Salvatore DiLisi and his family immigrated from Carini, Italy in 1978, and they founded DiLisi Ristorante soon after. A few years later, his parents returned home, and Salvatore took over. The next 35 years saw some changes. Sal expanded his family to include his wife Nancy and their children Giacomo and Valeria. He made the eatery's name synonymous with family-style servings of seafood, pasta, and pizza. And he opened up a second location, connected to the original by a 10-mile-long zip line of spaghetti. Today, in DiLisi's two kitchens, chefs draw upon the culinary traditions of northern Italy and the Mediterranean, kneading dough by hand and combining meat and seafood in unexpected ways.
At Kawa Thai and Sushi, chefs concoct tasty, authentic Thai and Japanese specialties. Sushi-bar creations include the Shrek roll, a combo of crunchy lobster, tuna, and avocado with masago in green soy pepper. Noodles, curry, and tempura dishes also abound, helping guests conquer any number of cravings.
The rigorous standards at New Dodge's Market require that as many local, organic, and pesticide- and chemical-free products stock the historic grocery store’s shelves as possible. Farm-to-table veggies please both local agriculturists and local bellies, and an onsite kitchen stacks baguettes and paninis with Italian-style pork, bacon, brie, and pickle-flavored Jenga blocks. While scents from the market’s coffee bar tickle nostrils, peepers peruse giftables including treat baskets packed with jams and fresh flower bouquets—available for same-day hand delivery. Special events ranging from author readings to performances by local musicians liven things up inside the Victorian-style building, which has stood as a fresh grocer market since the invention of groceries, markets, and the concept of "freshness" in 1886.
Whirls of steam escape from piping-hot pies and pasta, veal, chicken, and seafood dishes as they travel from kitchen to table at Venice Italian Eatery & Pizza. Across the street from the historic Broadway Theatre of Pitman, the 110-seat BYOB eatery treats patrons to a show-stopping menu of pasta favorites with noodles that can be contorted into likenesses of Willy Loman selling Hamlet a timeshare. Entrees can also be transformed into catered fare for the soiree of your choice. The chefs additionally craft an array of handheld sandwiches including burger, pita, and panini varieties.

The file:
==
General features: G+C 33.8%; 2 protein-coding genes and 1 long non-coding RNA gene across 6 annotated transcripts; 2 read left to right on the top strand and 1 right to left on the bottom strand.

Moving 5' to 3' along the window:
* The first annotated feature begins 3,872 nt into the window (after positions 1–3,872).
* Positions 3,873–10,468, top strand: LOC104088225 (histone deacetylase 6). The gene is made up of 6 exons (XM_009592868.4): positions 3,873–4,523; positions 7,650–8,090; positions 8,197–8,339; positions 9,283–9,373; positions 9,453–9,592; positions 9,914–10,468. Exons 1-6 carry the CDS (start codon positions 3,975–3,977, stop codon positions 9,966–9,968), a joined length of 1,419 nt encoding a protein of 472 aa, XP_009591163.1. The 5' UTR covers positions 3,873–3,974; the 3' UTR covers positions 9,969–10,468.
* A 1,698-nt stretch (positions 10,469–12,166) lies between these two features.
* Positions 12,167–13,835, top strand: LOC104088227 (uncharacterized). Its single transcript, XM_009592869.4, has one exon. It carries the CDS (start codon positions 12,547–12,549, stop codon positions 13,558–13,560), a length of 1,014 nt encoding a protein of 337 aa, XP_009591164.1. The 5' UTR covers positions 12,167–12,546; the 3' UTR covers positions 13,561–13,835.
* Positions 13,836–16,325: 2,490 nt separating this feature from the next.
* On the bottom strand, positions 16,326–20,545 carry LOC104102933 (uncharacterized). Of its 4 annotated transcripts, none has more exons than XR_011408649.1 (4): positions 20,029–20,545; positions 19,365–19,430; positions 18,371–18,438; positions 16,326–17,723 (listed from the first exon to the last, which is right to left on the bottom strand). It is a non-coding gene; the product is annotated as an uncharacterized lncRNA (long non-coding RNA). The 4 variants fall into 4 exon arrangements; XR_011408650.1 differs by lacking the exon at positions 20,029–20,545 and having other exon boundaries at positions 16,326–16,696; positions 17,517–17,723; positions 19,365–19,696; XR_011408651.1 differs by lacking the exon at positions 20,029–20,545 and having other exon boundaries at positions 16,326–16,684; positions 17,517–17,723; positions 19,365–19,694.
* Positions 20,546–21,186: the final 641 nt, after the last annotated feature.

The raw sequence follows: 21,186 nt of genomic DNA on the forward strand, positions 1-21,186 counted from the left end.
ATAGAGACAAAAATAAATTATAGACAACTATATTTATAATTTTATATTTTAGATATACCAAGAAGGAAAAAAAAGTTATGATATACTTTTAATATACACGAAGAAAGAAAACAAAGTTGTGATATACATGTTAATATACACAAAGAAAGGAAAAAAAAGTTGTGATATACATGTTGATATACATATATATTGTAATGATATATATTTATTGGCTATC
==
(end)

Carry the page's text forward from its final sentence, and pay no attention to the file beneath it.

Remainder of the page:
Home to a vast lineup of dairy-based frozen treats, Bruster's makes its ice creams, yogurts, and waffle cones fresh every day in-store. The menu boasts everything from a turtle sundae ($4.80) to a regular cone ($2.65+) or homemade waffle cone ($3.87) filled with one of the multitudinous ice-cream flavors, such as Monkey Madness––with banana ice cream, buckeyes, and marshmallows––or Chocolate Lover's Trash––chocolate ice cream filled with chocolate chunks, chocolate-covered peanuts, chocolate butter toffee, chocolate krispies, and receipts from visits to the biannual cocoa consortium. Bruster's also offers no-sugar-added options and fat-free ice creams, as well as low-fat yogurts.
Amid a 22-acre estate, Heritage Vineyards's grape grapplers craft award-winning wines and pair them with sumptuous finger foods. Visiting pairs can choose a lunch dish and a glass apiece from the grandiose wine list. Sip the 2007 cabernet sauvignon, which comes tinged with a deep crimson hue and flavors of cherry and currant, or the Jersey blush, a semisweet concoction that can be smeared on the cheeks to express embarrassment. Meanwhile, the newly released 2009 chambourcin has been aged for 14 months in French-oak barrels and brandishes a complex bouquet of tastes. Or find matches for your wines without filling out 30-page questionnaires by scanning the lunch menu, which pairs the wines with compatible cheese-laden fare such as the warm pepperoni-and-cheese bread or the baked brie, formed with a fig spread and served with sesame crackers.